A long time ago, someone had the idea, "What if there were someone that was exactly like Batman...but EVIL?", and everyone else looked around and said, "That's a GREAT idea! We'll make our own too!" Just off the top of my head, there's Killer Moth and The Wrath and Owlman and Prometheus and Batzarro and Catman and who knows who else. But oddly, not a single one of these characters had an anti-Robin...

...until Scorn came along.

Scorn, aka Andrew Mallory, is a sidekick - and younger brother - of Wrath who first appeared in an episode of The Batman called "The End of the Batman"(February 2008).

He didn't appear in comics until Detective Comics #22 (September 2013), this time as Clyde Anderson, no relation to Wrath (but still his sidekick), and possibly one of several people using the Scorn name. Unfortunately, his costume is ridiculous compared to the original, but that's because the New 52 hates fun.

Thursday, October 3, 2013

Character Spotlight: Diggle

The second post today is John Diggle, who first appeared in the Arrow pilot, played by David Ramsey. He was originally presented as Oliver Queen's bodyguard and driver, but has since been brought into the secret and also acts as Arrow's muscle (and his conscience). We've also slowly learned that, being ex-military, he has ties to both ARGUS and the Blackhawks.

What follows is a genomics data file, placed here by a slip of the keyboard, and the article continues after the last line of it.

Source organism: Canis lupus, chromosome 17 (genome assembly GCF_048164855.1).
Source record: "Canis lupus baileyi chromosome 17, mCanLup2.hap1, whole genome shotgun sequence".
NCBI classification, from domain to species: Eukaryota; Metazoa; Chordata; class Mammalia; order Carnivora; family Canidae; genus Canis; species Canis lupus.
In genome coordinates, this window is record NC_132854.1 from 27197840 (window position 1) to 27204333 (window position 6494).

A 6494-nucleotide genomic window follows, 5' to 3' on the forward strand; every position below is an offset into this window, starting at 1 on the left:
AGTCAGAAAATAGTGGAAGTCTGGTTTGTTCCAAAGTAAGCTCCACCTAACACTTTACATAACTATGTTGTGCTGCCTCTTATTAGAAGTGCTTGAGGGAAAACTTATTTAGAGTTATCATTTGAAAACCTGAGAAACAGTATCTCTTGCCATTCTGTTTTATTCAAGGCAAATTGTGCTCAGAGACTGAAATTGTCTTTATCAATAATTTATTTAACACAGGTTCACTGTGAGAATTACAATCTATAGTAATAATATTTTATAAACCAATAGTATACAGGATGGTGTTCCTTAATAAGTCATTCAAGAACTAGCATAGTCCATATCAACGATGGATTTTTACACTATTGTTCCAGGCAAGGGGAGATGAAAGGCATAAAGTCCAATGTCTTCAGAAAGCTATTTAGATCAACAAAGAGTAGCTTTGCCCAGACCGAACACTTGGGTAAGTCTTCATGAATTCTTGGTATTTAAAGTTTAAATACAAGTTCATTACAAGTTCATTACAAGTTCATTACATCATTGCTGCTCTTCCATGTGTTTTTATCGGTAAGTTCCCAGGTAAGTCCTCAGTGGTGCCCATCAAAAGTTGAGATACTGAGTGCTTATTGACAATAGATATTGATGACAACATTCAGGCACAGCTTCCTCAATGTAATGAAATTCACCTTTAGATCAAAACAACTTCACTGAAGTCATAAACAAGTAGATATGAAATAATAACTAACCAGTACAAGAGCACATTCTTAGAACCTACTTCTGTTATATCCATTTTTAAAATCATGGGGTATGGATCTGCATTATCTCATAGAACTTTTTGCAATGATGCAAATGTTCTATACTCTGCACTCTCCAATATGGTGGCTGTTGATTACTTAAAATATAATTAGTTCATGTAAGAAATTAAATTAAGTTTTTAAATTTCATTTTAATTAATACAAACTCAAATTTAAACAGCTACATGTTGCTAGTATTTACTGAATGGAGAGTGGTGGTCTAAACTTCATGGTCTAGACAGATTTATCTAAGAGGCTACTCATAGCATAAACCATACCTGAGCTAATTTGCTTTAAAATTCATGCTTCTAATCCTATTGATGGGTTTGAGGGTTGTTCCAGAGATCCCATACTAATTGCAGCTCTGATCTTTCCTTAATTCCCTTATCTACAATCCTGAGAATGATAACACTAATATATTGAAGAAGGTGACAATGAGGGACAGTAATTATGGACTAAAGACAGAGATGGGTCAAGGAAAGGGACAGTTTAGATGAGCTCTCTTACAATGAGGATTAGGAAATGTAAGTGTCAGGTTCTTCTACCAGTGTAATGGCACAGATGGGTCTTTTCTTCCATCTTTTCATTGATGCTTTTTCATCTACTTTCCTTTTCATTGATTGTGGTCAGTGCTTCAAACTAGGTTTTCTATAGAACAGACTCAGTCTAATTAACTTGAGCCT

As perhaps the only original character in Arrow, it was only a matter of time before he made the jump to comics and he finally did so in Green Arrow #24 (October 2013).

His name is a reference to well-known Green Arrow author Andy Diggle, which is also the name of Diggle's brother.

Character Spotlight: Otis

It's been a while (as always seems to be the case these days), but today I have two entries! First up is Otis.

Otis first appeared in Superman: The Movie (1978), portrayed by Ned Beatty. Otis is Lex Luthor's bumbling, tackily dressed henchman. He also appeared in Superman II (1981), but did not return for any sequels.

Despite appearing in the tv series Young Justice (Episode: "Satisfaction") and the comic book Superman Family Adventures - versions of him, anyway - he didn't make his first mainstream appearance in comics until Forever Evil #2 (October 2013) as one of Lex Luthor's security guards. He looks different, but his personality's pretty much the same.

Friday, March 8, 2013

Team Spotlight: Global Guardians